The next reason people talk so much about the morning is what I want to push against.
The second reason people talk so much about the morning is because it’s easy to sell. It’s easy to get head nods when you talk about the early bird getting the worm. People feel a certain way when they imagine themselves being incredibly disciplined in the morning while others are still sleeping. It’s a sexy concept, and sex sells.
But just because something sells doesn’t make it right. (Remember pet rocks?)
Success doesn’t require you to do the same thing every morning. It just doesn’t. Success doesn’t work like that. What it does require is consistently executing on certain things, but it doesn’t care if it happens in the morning or evening or that extra day in February on a leap year.
Most of the things we believe about the morning are manufactured. The manufacturing schedule created during the Industrial Period in the US (pun intended) was set by humans, as well as the idea that breakfast is the most important meal of the day (it isn’t).
Morning routines could absolutely help a lot of people. If you want one and need one, then get one. It’s up to you if you need one.
But don’t fool yourself: if you don’t have a morning routine, that doesn’t disqualify you from success.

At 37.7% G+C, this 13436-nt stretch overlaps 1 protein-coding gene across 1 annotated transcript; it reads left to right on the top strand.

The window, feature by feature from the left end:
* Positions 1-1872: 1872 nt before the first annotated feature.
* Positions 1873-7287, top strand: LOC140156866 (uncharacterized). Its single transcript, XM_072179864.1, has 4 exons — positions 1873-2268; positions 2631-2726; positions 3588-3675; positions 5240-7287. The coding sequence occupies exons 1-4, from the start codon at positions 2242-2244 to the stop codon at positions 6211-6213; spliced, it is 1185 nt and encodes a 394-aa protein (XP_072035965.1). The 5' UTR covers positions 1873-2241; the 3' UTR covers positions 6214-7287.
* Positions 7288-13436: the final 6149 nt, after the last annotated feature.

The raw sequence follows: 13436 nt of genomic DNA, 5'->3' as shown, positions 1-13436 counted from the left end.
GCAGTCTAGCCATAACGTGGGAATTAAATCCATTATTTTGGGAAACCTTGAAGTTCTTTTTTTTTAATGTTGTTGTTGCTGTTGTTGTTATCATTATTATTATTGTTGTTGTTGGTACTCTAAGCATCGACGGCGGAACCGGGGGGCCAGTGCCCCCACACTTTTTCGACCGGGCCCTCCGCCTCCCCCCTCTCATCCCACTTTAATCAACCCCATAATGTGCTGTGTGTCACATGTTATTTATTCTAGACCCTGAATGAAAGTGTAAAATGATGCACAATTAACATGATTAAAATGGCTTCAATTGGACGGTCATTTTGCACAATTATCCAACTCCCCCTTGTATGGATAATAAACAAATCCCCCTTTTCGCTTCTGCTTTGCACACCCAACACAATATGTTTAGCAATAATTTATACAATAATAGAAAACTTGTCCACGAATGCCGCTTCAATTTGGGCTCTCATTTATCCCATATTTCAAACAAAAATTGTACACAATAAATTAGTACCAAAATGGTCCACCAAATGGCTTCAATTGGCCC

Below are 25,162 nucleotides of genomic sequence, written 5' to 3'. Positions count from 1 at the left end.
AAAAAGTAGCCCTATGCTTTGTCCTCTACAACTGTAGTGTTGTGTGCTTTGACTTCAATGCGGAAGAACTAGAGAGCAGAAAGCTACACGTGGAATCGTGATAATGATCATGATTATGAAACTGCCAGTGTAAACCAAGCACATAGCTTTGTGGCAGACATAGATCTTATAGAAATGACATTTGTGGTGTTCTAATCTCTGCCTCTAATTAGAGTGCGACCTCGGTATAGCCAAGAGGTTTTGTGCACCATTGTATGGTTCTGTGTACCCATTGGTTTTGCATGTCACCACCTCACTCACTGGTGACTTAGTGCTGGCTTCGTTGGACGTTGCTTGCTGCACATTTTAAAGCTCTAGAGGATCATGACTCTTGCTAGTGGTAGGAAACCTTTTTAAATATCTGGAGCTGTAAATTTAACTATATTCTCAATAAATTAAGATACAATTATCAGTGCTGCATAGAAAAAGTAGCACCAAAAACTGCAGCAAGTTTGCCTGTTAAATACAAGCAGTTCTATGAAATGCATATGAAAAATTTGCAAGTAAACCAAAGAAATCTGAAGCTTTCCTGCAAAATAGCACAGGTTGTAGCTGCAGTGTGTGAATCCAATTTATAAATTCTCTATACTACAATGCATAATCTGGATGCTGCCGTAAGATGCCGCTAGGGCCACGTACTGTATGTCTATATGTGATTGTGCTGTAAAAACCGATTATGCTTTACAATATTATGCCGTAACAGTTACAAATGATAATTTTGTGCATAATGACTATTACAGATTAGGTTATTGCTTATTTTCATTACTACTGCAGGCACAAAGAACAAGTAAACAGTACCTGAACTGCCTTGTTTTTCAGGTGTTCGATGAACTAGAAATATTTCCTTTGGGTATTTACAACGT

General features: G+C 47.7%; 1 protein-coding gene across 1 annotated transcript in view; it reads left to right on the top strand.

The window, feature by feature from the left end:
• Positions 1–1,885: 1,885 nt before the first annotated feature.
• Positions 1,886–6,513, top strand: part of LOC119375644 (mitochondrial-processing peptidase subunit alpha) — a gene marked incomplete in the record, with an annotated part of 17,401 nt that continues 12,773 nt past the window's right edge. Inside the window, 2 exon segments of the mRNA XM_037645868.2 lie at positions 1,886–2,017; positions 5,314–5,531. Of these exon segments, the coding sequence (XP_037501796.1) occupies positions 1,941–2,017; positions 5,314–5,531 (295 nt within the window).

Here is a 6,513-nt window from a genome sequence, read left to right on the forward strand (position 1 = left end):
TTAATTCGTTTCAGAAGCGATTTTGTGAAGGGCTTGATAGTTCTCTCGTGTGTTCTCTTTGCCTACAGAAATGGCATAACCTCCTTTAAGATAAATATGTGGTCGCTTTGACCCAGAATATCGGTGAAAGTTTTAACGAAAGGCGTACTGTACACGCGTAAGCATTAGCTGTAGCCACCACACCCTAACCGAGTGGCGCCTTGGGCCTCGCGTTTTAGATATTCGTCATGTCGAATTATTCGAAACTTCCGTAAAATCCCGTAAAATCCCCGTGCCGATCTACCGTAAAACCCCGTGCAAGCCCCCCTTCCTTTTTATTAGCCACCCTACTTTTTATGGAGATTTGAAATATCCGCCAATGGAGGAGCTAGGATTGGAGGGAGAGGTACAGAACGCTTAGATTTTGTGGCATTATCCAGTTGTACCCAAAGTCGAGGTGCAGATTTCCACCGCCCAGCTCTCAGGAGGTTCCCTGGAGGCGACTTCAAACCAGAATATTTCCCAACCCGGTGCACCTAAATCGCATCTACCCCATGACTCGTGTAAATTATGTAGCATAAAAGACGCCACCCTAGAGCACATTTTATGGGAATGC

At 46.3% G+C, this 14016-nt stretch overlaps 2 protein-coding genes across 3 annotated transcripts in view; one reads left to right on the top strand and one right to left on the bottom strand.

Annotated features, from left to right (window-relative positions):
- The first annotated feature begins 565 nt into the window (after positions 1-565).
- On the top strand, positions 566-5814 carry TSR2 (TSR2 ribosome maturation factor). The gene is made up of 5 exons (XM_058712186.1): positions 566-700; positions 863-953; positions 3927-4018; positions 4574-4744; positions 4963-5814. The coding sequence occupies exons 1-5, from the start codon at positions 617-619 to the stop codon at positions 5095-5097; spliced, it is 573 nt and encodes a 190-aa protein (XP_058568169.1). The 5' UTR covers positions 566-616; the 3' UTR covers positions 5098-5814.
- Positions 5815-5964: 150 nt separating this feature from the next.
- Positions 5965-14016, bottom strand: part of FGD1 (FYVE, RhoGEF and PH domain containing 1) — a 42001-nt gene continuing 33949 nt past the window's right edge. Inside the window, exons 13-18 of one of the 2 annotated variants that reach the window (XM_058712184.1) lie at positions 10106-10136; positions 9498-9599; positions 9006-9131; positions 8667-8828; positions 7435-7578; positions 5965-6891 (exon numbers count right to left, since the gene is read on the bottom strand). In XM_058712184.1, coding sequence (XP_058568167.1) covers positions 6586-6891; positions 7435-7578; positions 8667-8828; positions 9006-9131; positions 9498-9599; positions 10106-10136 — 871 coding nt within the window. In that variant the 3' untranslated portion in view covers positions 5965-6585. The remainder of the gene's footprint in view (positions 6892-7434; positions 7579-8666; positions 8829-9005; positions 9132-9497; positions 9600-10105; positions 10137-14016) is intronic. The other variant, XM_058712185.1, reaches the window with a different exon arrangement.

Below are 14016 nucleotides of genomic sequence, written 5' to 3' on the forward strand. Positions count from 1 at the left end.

3. They say, “Meditate.”
I’m a big fan of meditation. I love it, I support it, but I don’t do it.
That’s right, I don’t meditate. I worked hard to meditate correctly and consistently for about a month, then I quit. I have different ways of reaping the same benefits of meditation, but without meditation.
I don’t hate on people who swear by meditation. Actually, I believe mindfulness and meditation are going to be major health trends over the next decade.
However, for someone to claim that you need to meditate to be successful is silly.
I’m not buying it.
4. They say, “Follow your passion and do what you enjoy.”
We don’t have a right to be passionate about our work.
Instead, being passionate about our work is a privilege everyone should have. Like ice cream. Everyone should have the privilege of enjoying a scoop of ice cream. Unfortunately, the reality is different. You will have to do things you do not enjoy, and shirking those responsibilities would make you a poor entrepreneur.
(I wrote about all of that here, so I’ll stop there.)
At the end of the day passion definitely helps you get through long nights, early mornings (if you’re into that), and tough situations. But passion is not required.
5. They say, “Forget the business plan.”
A very popular mindset within entrepreneurship is the Lean Methodology. One of the core ideas of that method is that you eliminate actions that don’t directly help you prove that your concept works. It’s genius, and the leadership teams in all of my ventures embrace the methodology more than any other.
But like most pieces of great advice, we tend to misunderstand and screw it up.